Autocar’s 23 December 1960 issue contained a comprehensive road test of a technically advanced offering from Bremen – the Borgward 2.3. What did they make of it?
Something of a technical novelty in the 1950s, air suspension had been offered by a number of US carmakers, including Buick, Rambler and Cadillac at the tail-end of the decade, before cost and complication saw its withdrawal, yet it remained a largely theoretical concept for European car buyers.
Across the Atlantic, while Mercedes-Benz were developing an air suspended system, the Swabians were comprehensively pipped to the market by Hanseatic upstarts, Carl F.W. Borgward GmbH in 1960. Having debuted their largest and most ambitious saloon at the previous year’s Frankfurt motor show, the P100 (or 2.3) was offered with the option of air suspension the following April, which later that year became standard equipment.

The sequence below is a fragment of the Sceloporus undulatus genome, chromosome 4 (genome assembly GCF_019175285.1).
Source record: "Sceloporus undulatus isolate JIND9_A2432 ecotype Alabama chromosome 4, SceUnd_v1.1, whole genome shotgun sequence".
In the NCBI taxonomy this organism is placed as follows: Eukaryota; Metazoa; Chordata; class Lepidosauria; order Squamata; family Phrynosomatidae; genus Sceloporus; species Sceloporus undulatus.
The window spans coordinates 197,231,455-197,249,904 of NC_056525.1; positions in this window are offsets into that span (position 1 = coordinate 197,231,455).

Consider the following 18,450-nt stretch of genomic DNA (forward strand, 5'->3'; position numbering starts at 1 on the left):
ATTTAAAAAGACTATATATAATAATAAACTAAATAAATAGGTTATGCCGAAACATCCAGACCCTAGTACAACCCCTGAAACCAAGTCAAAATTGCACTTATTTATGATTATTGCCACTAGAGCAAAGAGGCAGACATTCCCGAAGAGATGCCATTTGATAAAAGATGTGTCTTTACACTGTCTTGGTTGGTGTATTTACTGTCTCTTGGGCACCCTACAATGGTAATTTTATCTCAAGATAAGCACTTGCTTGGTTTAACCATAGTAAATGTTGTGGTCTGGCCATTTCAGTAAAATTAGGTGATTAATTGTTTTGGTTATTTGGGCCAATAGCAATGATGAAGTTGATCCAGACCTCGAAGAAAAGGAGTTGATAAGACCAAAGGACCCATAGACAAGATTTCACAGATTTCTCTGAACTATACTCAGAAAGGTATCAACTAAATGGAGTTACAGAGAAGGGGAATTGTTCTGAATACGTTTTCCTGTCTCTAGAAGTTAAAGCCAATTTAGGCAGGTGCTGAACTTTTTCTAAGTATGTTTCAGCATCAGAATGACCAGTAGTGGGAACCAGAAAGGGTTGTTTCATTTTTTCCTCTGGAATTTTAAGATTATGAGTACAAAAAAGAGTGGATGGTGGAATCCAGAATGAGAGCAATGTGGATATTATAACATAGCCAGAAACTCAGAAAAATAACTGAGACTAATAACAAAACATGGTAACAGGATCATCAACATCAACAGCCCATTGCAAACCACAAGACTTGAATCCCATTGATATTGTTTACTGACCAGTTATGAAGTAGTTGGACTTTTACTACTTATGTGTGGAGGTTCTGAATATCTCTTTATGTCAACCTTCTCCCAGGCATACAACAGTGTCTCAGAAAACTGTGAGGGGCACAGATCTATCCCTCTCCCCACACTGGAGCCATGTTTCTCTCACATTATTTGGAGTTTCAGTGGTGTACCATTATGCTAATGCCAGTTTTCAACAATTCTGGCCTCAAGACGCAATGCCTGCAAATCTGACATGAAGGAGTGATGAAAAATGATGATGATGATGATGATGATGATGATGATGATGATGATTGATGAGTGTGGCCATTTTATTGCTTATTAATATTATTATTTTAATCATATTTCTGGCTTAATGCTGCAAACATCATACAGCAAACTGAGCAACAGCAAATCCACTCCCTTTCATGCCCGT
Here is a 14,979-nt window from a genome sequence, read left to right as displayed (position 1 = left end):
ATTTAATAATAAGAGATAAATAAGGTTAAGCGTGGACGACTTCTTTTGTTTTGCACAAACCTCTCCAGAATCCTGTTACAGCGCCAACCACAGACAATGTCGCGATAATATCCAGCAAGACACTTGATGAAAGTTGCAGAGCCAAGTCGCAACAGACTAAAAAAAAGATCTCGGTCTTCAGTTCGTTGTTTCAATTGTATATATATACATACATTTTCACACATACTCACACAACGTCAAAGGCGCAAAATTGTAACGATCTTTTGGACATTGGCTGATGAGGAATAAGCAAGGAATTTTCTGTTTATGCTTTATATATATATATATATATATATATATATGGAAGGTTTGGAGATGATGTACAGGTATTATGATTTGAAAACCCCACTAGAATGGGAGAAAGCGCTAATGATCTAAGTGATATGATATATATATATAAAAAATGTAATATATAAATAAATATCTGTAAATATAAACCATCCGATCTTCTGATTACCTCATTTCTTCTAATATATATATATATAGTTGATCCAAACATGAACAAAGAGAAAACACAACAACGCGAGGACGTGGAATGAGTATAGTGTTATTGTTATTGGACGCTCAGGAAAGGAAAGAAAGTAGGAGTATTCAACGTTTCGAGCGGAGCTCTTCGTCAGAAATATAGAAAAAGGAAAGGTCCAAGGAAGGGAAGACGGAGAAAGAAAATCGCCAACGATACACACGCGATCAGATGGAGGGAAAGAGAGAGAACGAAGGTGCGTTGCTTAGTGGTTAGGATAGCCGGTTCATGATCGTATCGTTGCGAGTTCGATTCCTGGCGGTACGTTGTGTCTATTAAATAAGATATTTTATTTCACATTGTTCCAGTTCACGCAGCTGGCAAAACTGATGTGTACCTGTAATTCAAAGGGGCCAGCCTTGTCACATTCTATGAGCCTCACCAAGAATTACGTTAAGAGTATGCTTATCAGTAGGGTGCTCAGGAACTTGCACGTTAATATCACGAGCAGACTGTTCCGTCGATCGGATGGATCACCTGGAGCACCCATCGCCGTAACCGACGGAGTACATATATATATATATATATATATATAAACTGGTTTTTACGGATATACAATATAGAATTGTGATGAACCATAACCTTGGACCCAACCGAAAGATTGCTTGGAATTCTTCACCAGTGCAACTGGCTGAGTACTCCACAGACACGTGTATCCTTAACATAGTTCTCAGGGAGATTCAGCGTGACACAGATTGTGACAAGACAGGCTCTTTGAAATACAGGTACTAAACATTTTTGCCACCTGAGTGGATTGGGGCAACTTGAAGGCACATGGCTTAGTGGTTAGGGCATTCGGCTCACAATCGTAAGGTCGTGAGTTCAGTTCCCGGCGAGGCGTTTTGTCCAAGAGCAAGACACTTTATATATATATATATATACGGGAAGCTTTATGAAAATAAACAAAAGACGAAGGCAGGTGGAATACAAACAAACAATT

It was this development that Autocar elected to focus upon in the December 1960 road test of what they termed the Grosse Borgward. Provided by UK concessionaires, Metcalfe and Mundy of 280 Old Brompton Road, the 2.3 as tested was offered at 2,395 pounds, 5 shillings and 10 pence, including purchase tax. The only stated option was a radio.
This placed the car in direct competition with other upmarket ‘imports’, such as the Alfa Romeo 2000 Berlina at £2,832, the BMW 501 at £2,321, the Mercedes-Benz Heckflosse 220S at £2,524. Lancia’s only UK-available rival was the larger, more upmarket Flaminia Berlina at a hefty £3,712. Domestic rivals could be found amid Daimler; the Majestic being offered at £2,495, Jaguar’s vast Mark IX at £2,043 or the more compact Rover 3-Litre (P5) at £1,864. Vanden Plas’ “incomparable” 3 -litre was also an option at £1,467*.